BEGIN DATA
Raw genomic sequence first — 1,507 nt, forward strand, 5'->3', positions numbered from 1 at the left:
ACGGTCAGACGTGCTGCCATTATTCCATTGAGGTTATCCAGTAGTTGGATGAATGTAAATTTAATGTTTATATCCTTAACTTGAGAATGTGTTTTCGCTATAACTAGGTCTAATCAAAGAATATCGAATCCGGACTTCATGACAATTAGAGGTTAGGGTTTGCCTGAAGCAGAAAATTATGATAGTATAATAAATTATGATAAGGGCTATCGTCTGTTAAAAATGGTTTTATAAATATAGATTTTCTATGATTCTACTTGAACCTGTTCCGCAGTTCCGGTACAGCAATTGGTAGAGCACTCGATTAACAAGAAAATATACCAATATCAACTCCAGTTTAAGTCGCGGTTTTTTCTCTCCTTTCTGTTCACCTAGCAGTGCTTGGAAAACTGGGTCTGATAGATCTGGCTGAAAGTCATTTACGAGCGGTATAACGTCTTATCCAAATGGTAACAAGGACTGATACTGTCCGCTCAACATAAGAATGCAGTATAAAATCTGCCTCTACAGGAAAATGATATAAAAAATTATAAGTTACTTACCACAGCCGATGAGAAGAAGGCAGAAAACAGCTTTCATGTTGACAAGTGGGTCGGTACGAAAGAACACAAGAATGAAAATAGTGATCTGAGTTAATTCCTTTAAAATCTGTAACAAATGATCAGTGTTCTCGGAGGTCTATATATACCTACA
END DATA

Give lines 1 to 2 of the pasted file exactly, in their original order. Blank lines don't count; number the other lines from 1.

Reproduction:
Raw genomic sequence first — 1,507 nt, forward strand, 5'->3', positions numbered from 1 at the left:
ACGGTCAGACGTGCTGCCATTATTCCATTGAGGTTATCCAGTAGTTGGATGAATGTAAATTTAATGTTTATATCCTTAACTTGAGAATGTGTTTTCGCTATAACTAGGTCTAATCAAAGAATATCGAATCCGGACTTCATGACAATTAGAGGTTAGGGTTTGCCTGAAGCAGAAAATTATGATAGTATAATAAATTATGATAAGGGCTATCGTCTGTTAAAAATGGTTTTATAAATATAGATTTTCTATGATTCTACTTGAACCTGTTCCGCAGTTCCGGTACAGCAATTGGTAGAGCACTCGATTAACAAGAAAATATACCAATATCAACTCCAGTTTAAGTCGCGGTTTTTTCTCTCCTTTCTGTTCACCTAGCAGTGCTTGGAAAACTGGGTCTGATAGATCTGGCTGAAAGTCATTTACGAGCGGTATAACGTCTTATCCAAATGGTAACAAGGACTGATACTGTCCGCTCAACATAAGAATGCAGTATAAAATCTGCCTCTACAGGAAAATGATATAAAAAATTATAAGTTACTTACCACAGCCGATGAGAAGAAGGCAGAAAACAGCTTTCATGTTGACAAGTGGGTCGGTACGAAAGAACACAAGAATGAAAATAGTGATCTGAGTTAATTCCTTTAAAATCTGTAACAAATGATCAGTGTTCTCGGAGGTCTATATATACCTACA